• Cooperation between rescue services and hospitals will be made more effective. Legislation stipulates new rules for such communication.
  • It will be almost impossible for hospitals to refuse a patient. It will only be possible to refuse to accept a patient in exceptional cases and never when the life of the patient is in immediate danger.
  • The treatment of mentally ill patients at home will begin to be given precedence. There will be more treatment of people with mental problems using out-patient and community care.
  • Health service personnel will be subject to unified conditions. Unified conditions are stipulated for the granting of authorisation to provide medical services, and this also for non-state medical facilities.
  • Rules have been set for the provision of some new special types of medical services. These include for example sterilisation, castration, assisted reproduction, sex changes for transsexuals or compulsory treatment and assessment medicine.
  • Insurers will pay for more artificial insemination cycles. A health insurer will now pay for a total of four attempts at artificial insemination instead of the current three.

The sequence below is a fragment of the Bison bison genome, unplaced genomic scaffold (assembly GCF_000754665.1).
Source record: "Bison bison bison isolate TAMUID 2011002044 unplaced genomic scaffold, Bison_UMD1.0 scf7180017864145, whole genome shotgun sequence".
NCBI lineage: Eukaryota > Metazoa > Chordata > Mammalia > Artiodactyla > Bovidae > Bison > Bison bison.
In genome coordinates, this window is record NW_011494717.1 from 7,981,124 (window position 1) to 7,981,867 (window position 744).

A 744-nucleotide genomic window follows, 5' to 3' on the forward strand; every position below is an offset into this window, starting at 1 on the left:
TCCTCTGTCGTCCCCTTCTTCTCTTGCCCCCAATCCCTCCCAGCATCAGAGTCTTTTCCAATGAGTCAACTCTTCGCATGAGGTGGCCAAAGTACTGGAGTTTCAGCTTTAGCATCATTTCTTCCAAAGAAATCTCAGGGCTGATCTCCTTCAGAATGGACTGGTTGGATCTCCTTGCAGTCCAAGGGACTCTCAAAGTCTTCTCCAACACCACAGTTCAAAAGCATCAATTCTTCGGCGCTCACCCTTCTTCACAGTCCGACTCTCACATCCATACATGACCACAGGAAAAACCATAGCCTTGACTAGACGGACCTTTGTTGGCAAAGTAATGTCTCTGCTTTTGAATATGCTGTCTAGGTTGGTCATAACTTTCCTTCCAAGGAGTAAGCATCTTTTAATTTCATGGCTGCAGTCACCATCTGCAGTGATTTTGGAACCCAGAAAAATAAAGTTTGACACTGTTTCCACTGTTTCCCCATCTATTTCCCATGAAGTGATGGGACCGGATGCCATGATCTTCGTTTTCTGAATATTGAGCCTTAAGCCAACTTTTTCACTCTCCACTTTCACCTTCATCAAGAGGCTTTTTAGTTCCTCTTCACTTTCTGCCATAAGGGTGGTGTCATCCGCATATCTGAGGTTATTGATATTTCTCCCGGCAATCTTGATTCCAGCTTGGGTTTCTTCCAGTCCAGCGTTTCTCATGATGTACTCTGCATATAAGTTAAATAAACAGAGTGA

• The rules for anonymous donations of germ cells will be changed. Women aged between 18 and 35 will be able to donate eggs. Men can be sperm donors if aged between 18 and 40.
  • Women can undergo voluntary sterilisation from 21 years of age. Sterilisation for medical reasons (for example in the event of oncological disease) can now be performed with written agreement from 18 years of age. Decisions on the sterilisation of minors will be made by an expert commission with the agreement of the legal representatives.
  • Castration may be performed from 25 years of age, and this for therapeutic reasons. Therapeutic castration may be stipulated for sexual deviants and men who have committed a violent sex crime in the past and there is a risk that they will do so again.

Reform targets

  1. better patient information and the right to accept or refuse treatment
  2. the right to detailed information about procedures performed, their consequences and after-effects
  3. greater certainty for patients about the correctness of their diagnosis or the treatment provided, and prevention of errors
  4. a more effective patient complaints system
  5. choice of healthcare facility
  6. the option for patients to pay extra for premium treatment
  7. the obligation for health insurers to ensure local and timely access to medical treatment
  8. the right for patients to have close or chosen persons present during the provision of healthcare services
  9. the regulatory charge for one day's hospitalisation will be 100 CZK
  10. cancellation of the charge per item on prescriptions; the charge will be 30 CZK for the whole prescription
  11. ambulance response times will not exceed 20 minutes in 95 % of cases